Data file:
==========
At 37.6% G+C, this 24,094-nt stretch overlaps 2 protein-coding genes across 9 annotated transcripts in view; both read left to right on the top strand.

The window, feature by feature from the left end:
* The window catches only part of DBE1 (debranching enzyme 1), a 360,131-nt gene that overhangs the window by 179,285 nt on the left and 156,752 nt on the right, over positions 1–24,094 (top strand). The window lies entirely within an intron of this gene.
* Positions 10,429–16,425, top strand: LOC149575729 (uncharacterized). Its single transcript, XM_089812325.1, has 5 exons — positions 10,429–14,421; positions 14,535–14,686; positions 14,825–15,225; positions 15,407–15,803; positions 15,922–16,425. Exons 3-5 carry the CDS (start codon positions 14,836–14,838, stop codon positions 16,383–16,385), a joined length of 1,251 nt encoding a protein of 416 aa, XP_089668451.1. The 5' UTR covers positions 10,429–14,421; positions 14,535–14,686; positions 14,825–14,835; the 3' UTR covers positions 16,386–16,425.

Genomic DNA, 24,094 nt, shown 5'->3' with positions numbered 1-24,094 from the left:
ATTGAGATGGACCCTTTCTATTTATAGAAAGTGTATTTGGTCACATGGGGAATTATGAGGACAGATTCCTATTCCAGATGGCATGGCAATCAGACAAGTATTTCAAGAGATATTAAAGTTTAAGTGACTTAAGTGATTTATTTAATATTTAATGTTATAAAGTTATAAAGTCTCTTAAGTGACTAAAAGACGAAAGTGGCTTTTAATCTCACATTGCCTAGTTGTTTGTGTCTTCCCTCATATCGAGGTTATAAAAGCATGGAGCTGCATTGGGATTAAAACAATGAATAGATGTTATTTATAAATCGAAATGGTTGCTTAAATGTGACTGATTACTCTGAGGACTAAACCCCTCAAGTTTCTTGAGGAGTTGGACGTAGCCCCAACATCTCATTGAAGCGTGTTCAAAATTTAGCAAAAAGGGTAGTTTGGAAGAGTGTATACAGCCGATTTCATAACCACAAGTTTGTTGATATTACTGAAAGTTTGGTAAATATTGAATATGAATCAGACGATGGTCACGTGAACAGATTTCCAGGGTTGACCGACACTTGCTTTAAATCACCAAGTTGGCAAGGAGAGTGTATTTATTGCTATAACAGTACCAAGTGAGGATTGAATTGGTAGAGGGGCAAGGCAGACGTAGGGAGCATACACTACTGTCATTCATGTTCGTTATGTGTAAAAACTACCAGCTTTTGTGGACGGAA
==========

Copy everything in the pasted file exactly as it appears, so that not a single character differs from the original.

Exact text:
At 37.6% G+C, this 24,094-nt stretch overlaps 2 protein-coding genes across 9 annotated transcripts in view; both read left to right on the top strand.

The window, feature by feature from the left end:
* The window catches only part of DBE1 (debranching enzyme 1), a 360,131-nt gene that overhangs the window by 179,285 nt on the left and 156,752 nt on the right, over positions 1–24,094 (top strand). The window lies entirely within an intron of this gene.
* Positions 10,429–16,425, top strand: LOC149575729 (uncharacterized). Its single transcript, XM_089812325.1, has 5 exons — positions 10,429–14,421; positions 14,535–14,686; positions 14,825–15,225; positions 15,407–15,803; positions 15,922–16,425. Exons 3-5 carry the CDS (start codon positions 14,836–14,838, stop codon positions 16,383–16,385), a joined length of 1,251 nt encoding a protein of 416 aa, XP_089668451.1. The 5' UTR covers positions 10,429–14,421; positions 14,535–14,686; positions 14,825–14,835; the 3' UTR covers positions 16,386–16,425.

Genomic DNA, 24,094 nt, shown 5'->3' with positions numbered 1-24,094 from the left:
ATTGAGATGGACCCTTTCTATTTATAGAAAGTGTATTTGGTCACATGGGGAATTATGAGGACAGATTCCTATTCCAGATGGCATGGCAATCAGACAAGTATTTCAAGAGATATTAAAGTTTAAGTGACTTAAGTGATTTATTTAATATTTAATGTTATAAAGTTATAAAGTCTCTTAAGTGACTAAAAGACGAAAGTGGCTTTTAATCTCACATTGCCTAGTTGTTTGTGTCTTCCCTCATATCGAGGTTATAAAAGCATGGAGCTGCATTGGGATTAAAACAATGAATAGATGTTATTTATAAATCGAAATGGTTGCTTAAATGTGACTGATTACTCTGAGGACTAAACCCCTCAAGTTTCTTGAGGAGTTGGACGTAGCCCCAACATCTCATTGAAGCGTGTTCAAAATTTAGCAAAAAGGGTAGTTTGGAAGAGTGTATACAGCCGATTTCATAACCACAAGTTTGTTGATATTACTGAAAGTTTGGTAAATATTGAATATGAATCAGACGATGGTCACGTGAACAGATTTCCAGGGTTGACCGACACTTGCTTTAAATCACCAAGTTGGCAAGGAGAGTGTATTTATTGCTATAACAGTACCAAGTGAGGATTGAATTGGTAGAGGGGCAAGGCAGACGTAGGGAGCATACACTACTGTCATTCATGTTCGTTATGTGTAAAAACTACCAGCTTTTGTGGACGGAA